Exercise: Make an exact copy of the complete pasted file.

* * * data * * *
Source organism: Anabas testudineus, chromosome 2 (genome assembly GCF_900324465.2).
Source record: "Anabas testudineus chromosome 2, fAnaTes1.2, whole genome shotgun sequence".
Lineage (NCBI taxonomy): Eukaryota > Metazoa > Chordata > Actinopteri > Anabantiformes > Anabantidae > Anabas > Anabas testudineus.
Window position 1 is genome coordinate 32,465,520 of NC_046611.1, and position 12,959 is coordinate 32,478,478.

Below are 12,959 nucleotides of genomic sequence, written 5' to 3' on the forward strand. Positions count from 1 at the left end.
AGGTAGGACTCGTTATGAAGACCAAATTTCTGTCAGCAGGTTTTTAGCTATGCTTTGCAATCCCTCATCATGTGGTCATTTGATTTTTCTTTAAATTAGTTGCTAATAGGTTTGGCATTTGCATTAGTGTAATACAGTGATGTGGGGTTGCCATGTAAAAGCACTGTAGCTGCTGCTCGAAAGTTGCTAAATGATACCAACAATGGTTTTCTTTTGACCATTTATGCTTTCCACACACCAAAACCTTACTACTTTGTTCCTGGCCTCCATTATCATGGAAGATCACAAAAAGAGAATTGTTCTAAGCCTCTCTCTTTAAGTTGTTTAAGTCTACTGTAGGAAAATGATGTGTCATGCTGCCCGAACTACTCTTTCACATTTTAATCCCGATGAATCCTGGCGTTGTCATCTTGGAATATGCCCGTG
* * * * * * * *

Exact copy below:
Source organism: Anabas testudineus, chromosome 2 (genome assembly GCF_900324465.2).
Source record: "Anabas testudineus chromosome 2, fAnaTes1.2, whole genome shotgun sequence".
Lineage (NCBI taxonomy): Eukaryota > Metazoa > Chordata > Actinopteri > Anabantiformes > Anabantidae > Anabas > Anabas testudineus.
Window position 1 is genome coordinate 32,465,520 of NC_046611.1, and position 12,959 is coordinate 32,478,478.

Below are 12,959 nucleotides of genomic sequence, written 5' to 3' on the forward strand. Positions count from 1 at the left end.
AGGTAGGACTCGTTATGAAGACCAAATTTCTGTCAGCAGGTTTTTAGCTATGCTTTGCAATCCCTCATCATGTGGTCATTTGATTTTTCTTTAAATTAGTTGCTAATAGGTTTGGCATTTGCATTAGTGTAATACAGTGATGTGGGGTTGCCATGTAAAAGCACTGTAGCTGCTGCTCGAAAGTTGCTAAATGATACCAACAATGGTTTTCTTTTGACCATTTATGCTTTCCACACACCAAAACCTTACTACTTTGTTCCTGGCCTCCATTATCATGGAAGATCACAAAAAGAGAATTGTTCTAAGCCTCTCTCTTTAAGTTGTTTAAGTCTACTGTAGGAAAATGATGTGTCATGCTGCCCGAACTACTCTTTCACATTTTAATCCCGATGAATCCTGGCGTTGTCATCTTGGAATATGCCCGTG